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Leaders should be prepared for the possibility of different kinds of violence in the future by right-wing extremists, CSUSB professor says
Facing South
Jan. 29, 2021

No protestors fired guns at the Capitol Hill riot on Jan. 6, but several participants are facing gun charges for having them on the day of the siege in Washington, D.C., where it is illegal to openly carry a firearm. And while the rioters at the Capitol varied ideologically, from QAnon conspiracy theorists to anti-vaxxers to militia types, some of them were Second Amendment insurrectionists, according to Brian Levin, the director of the Center for the Study of Hate and Extremism at California State University, San Bernardino. They interpret the provision to mean citizens have access to firearms in order to resist a tyrannical government.

"They cross-pollinate their idiosyncratic and ideological anger and it mutates," Levin said.

He also said leaders should be prepared for the possibility of different kinds of violence in the future, including infrastructure attacks and plots that attempt massacres. And in another effort to address the threat, Biden's newly confirmed Defense Secretary Lloyd Austin has promised to purge the military's ranks of "racists and extremists" — a task made even more urgent by NPR's finding that 1 in 5 people arrested in connection with the Capitol riot served in the military.

For now, former President Trump's rhetoric that inspired his supporters to attack the U.S. Capitol has been constrained by social media companies and by his loss of access to the presidency's bully pulpit. But, Levin says, the spreading of falsehoods by other political leaders continues and needs to be addressed by their colleagues across the ideological spectrum.

"You don't have to abandon principled conservative positions to use the bully pulpit to decry violence and promote democracy," Levin observed. "Southern politicians should do that and distance themselves from any whiff of bigotry or anti-Democratic conspiracizing."

Read the complete article at “Biden administration confronts far-right extremist threat.”

CSUSB professor interviewed about federal authorities’ warning of further violence by domestic extremists
KNX Radio (Los Angeles)
Feb. 1, 2021

A segment about a national terrorism advisory system warning about the increasing threat of violence by domestic terror groups included an interview with Brian Levin, director of CSUSB’s Center for the Study of Hate and Extremism.

Levin said the warning is unusual because, despite evidence of right-wing extremism building in the nation was not mentioned in any previous warnings to Congress or the nation as a whole.

“Some of this is a bit of catch-up, and I think the other part of this is that we are in a time of a new insurgency on the hard right, not people of goodwill who are conservatives, but on the militant and conspiratorial hard right,” Levin said.

Suspect’s affiliation with right-wing extremist group discussed by CSUSB professor

Los Angeles Times

Jan. 29,2021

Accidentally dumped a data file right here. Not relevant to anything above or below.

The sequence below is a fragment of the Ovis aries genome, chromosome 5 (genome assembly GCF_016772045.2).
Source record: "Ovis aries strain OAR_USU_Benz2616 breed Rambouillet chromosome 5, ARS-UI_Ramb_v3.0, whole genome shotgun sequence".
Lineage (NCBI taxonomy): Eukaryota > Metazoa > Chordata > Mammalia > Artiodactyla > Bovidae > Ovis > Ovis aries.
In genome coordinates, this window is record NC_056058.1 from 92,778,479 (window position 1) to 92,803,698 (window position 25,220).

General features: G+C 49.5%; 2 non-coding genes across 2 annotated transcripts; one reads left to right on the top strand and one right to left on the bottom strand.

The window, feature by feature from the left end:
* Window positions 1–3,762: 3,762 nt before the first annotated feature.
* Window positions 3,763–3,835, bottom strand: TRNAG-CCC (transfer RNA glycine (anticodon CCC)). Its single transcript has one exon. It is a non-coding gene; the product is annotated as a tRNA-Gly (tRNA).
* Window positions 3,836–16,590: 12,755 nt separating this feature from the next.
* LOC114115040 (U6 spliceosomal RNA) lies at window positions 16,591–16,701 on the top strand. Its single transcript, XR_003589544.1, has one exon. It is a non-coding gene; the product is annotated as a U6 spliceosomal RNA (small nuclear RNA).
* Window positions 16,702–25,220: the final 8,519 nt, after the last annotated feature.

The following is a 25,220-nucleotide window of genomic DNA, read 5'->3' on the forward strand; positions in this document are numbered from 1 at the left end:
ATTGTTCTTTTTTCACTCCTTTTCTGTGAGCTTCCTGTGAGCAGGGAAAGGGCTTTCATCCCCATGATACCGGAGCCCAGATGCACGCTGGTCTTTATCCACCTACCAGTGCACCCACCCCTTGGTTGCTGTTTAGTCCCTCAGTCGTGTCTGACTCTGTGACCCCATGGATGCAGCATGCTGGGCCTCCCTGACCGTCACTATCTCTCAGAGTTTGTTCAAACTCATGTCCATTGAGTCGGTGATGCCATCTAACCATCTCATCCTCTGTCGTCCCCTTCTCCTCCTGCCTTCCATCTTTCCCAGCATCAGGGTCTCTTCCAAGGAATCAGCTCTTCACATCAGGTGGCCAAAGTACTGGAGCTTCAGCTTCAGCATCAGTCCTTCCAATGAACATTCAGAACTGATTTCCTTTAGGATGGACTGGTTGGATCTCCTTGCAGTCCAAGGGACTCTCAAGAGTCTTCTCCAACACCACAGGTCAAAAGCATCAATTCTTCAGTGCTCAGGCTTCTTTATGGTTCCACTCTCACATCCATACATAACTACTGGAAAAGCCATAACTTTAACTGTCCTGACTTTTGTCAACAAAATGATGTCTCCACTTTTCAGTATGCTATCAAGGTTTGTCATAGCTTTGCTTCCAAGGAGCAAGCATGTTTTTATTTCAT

Brian Levin, director of CSUSB’s Center for the Study of Hate and Extremism, was quoted in an article about the Napa man linked to a far-right extremist group who is accused of plotting to kill Gov. Gavin Newsom.

In court Friday, a Napa County prosecutor said auto repair shop owner Ian Rogers built five large pipe bombs, possessed machine guns and extensive body armor, used encrypted communications to chat with like-minded extremists and is “part of the [right-wing] group that does call itself the Three Percenters.”

The Three Percenters, according to Brian Levin, director of the Center for the Study of Hate and Extremism at Cal State San Bernardino, are “2nd Amendment insurrectionists” whose members “maintain when the government acts tyrannical, they have a subjective right to armed rebellion.”

Read the complete article at “Extremist accused of plotting to attack Newsom: A dangerous Nazi sympathizer or a ‘mouthy drunk’?

CSUSB professor interviewed about latest developments over nuclear agreement with Iran
Press TV
Feb. 1, 2021

David Yaghoubian, CSUSB professor of history, was interviewed for a segment where he discussed the Iranian parliament’s move to promote “strategic enrichment” to motivate the United States and the European Union signatories to live up to their obligations under the 2015 multinational agreement regulating Iran’s nuclear program.

“This is a calibrated reaction to the continued, let’s say, inability or unwillingness of the signatories of the JCPOA (the Joint Comprehensive Plan of Action), including the Europeans, to provide Iran with the benefits that it signed up for within the agreement,” Yaghoubian said.

The Trump administration pulled the U.S. out of the JCPOA in 2018, saying it wanted a stronger deal, and imposed sanctions on Iran when it did not want to return to the negotiation table. The Biden administration has signaled that it wants to return the U.S. to the agreement.

See the online interview at “Iran provides IAEA with detailed report on its nuclear energy program.”

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